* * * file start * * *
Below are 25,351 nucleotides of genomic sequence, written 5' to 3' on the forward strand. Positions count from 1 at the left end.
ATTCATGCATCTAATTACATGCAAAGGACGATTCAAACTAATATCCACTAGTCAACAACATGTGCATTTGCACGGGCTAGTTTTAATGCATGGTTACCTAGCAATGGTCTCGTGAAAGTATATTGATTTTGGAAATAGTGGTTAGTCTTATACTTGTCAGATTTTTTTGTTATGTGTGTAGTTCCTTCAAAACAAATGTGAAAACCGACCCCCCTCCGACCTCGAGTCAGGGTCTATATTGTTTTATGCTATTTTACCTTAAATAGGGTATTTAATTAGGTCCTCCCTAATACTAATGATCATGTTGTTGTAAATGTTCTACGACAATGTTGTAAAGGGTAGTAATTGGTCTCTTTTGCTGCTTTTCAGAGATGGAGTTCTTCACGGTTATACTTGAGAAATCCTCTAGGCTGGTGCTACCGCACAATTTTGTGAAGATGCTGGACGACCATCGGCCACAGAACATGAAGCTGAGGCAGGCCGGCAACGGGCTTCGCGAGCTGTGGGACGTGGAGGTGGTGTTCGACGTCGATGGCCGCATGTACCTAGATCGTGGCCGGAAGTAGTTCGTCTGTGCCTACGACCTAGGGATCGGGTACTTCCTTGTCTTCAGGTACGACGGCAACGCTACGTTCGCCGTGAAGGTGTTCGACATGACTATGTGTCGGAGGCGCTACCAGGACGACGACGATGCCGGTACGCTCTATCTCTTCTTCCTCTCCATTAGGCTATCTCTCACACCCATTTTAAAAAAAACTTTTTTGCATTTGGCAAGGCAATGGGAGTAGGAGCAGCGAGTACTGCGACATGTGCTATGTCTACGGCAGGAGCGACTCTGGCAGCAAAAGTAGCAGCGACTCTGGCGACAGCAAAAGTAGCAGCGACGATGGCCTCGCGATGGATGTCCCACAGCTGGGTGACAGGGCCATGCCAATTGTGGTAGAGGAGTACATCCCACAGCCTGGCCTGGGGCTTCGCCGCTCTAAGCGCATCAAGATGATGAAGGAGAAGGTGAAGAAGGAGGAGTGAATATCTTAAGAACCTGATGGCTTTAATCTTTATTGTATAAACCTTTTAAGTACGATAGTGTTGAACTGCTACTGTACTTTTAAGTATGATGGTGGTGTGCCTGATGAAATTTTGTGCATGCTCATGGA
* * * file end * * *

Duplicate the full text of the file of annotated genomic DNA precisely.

Below are 25,351 nucleotides of genomic sequence, written 5' to 3' on the forward strand. Positions count from 1 at the left end.
ATTCATGCATCTAATTACATGCAAAGGACGATTCAAACTAATATCCACTAGTCAACAACATGTGCATTTGCACGGGCTAGTTTTAATGCATGGTTACCTAGCAATGGTCTCGTGAAAGTATATTGATTTTGGAAATAGTGGTTAGTCTTATACTTGTCAGATTTTTTTGTTATGTGTGTAGTTCCTTCAAAACAAATGTGAAAACCGACCCCCCTCCGACCTCGAGTCAGGGTCTATATTGTTTTATGCTATTTTACCTTAAATAGGGTATTTAATTAGGTCCTCCCTAATACTAATGATCATGTTGTTGTAAATGTTCTACGACAATGTTGTAAAGGGTAGTAATTGGTCTCTTTTGCTGCTTTTCAGAGATGGAGTTCTTCACGGTTATACTTGAGAAATCCTCTAGGCTGGTGCTACCGCACAATTTTGTGAAGATGCTGGACGACCATCGGCCACAGAACATGAAGCTGAGGCAGGCCGGCAACGGGCTTCGCGAGCTGTGGGACGTGGAGGTGGTGTTCGACGTCGATGGCCGCATGTACCTAGATCGTGGCCGGAAGTAGTTCGTCTGTGCCTACGACCTAGGGATCGGGTACTTCCTTGTCTTCAGGTACGACGGCAACGCTACGTTCGCCGTGAAGGTGTTCGACATGACTATGTGTCGGAGGCGCTACCAGGACGACGACGATGCCGGTACGCTCTATCTCTTCTTCCTCTCCATTAGGCTATCTCTCACACCCATTTTAAAAAAAACTTTTTTGCATTTGGCAAGGCAATGGGAGTAGGAGCAGCGAGTACTGCGACATGTGCTATGTCTACGGCAGGAGCGACTCTGGCAGCAAAAGTAGCAGCGACTCTGGCGACAGCAAAAGTAGCAGCGACGATGGCCTCGCGATGGATGTCCCACAGCTGGGTGACAGGGCCATGCCAATTGTGGTAGAGGAGTACATCCCACAGCCTGGCCTGGGGCTTCGCCGCTCTAAGCGCATCAAGATGATGAAGGAGAAGGTGAAGAAGGAGGAGTGAATATCTTAAGAACCTGATGGCTTTAATCTTTATTGTATAAACCTTTTAAGTACGATAGTGTTGAACTGCTACTGTACTTTTAAGTATGATGGTGGTGTGCCTGATGAAATTTTGTGCATGCTCATGGA